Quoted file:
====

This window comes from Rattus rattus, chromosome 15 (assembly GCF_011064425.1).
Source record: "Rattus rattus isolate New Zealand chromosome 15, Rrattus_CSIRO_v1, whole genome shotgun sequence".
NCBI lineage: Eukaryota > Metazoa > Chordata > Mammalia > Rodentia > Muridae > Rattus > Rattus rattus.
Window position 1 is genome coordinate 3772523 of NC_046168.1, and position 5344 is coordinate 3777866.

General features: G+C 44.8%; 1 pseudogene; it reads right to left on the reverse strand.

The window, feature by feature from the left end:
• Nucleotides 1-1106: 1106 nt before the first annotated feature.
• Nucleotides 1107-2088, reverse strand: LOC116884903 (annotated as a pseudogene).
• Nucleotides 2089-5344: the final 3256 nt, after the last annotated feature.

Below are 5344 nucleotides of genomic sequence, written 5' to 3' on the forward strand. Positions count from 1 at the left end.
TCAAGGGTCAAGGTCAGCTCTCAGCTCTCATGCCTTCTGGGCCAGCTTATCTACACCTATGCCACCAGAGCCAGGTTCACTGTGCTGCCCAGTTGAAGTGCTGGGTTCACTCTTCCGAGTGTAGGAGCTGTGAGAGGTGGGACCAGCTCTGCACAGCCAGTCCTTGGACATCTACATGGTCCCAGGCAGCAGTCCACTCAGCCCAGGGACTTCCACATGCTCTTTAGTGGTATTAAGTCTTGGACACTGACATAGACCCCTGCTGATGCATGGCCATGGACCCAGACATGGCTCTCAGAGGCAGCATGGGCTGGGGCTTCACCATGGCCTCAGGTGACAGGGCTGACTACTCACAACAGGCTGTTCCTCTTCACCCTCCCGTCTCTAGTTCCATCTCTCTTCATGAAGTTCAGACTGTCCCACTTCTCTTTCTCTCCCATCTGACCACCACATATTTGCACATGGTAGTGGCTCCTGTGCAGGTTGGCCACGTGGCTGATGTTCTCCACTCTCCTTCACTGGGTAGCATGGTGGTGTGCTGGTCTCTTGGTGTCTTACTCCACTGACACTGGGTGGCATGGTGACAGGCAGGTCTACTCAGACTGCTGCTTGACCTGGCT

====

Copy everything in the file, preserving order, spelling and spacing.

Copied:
This window comes from Rattus rattus, chromosome 15 (assembly GCF_011064425.1).
Source record: "Rattus rattus isolate New Zealand chromosome 15, Rrattus_CSIRO_v1, whole genome shotgun sequence".
NCBI lineage: Eukaryota > Metazoa > Chordata > Mammalia > Rodentia > Muridae > Rattus > Rattus rattus.
Window position 1 is genome coordinate 3772523 of NC_046168.1, and position 5344 is coordinate 3777866.

General features: G+C 44.8%; 1 pseudogene; it reads right to left on the reverse strand.

The window, feature by feature from the left end:
• Nucleotides 1-1106: 1106 nt before the first annotated feature.
• Nucleotides 1107-2088, reverse strand: LOC116884903 (annotated as a pseudogene).
• Nucleotides 2089-5344: the final 3256 nt, after the last annotated feature.

Below are 5344 nucleotides of genomic sequence, written 5' to 3' on the forward strand. Positions count from 1 at the left end.
TCAAGGGTCAAGGTCAGCTCTCAGCTCTCATGCCTTCTGGGCCAGCTTATCTACACCTATGCCACCAGAGCCAGGTTCACTGTGCTGCCCAGTTGAAGTGCTGGGTTCACTCTTCCGAGTGTAGGAGCTGTGAGAGGTGGGACCAGCTCTGCACAGCCAGTCCTTGGACATCTACATGGTCCCAGGCAGCAGTCCACTCAGCCCAGGGACTTCCACATGCTCTTTAGTGGTATTAAGTCTTGGACACTGACATAGACCCCTGCTGATGCATGGCCATGGACCCAGACATGGCTCTCAGAGGCAGCATGGGCTGGGGCTTCACCATGGCCTCAGGTGACAGGGCTGACTACTCACAACAGGCTGTTCCTCTTCACCCTCCCGTCTCTAGTTCCATCTCTCTTCATGAAGTTCAGACTGTCCCACTTCTCTTTCTCTCCCATCTGACCACCACATATTTGCACATGGTAGTGGCTCCTGTGCAGGTTGGCCACGTGGCTGATGTTCTCCACTCTCCTTCACTGGGTAGCATGGTGGTGTGCTGGTCTCTTGGTGTCTTACTCCACTGACACTGGGTGGCATGGTGACAGGCAGGTCTACTCAGACTGCTGCTTGACCTGGCT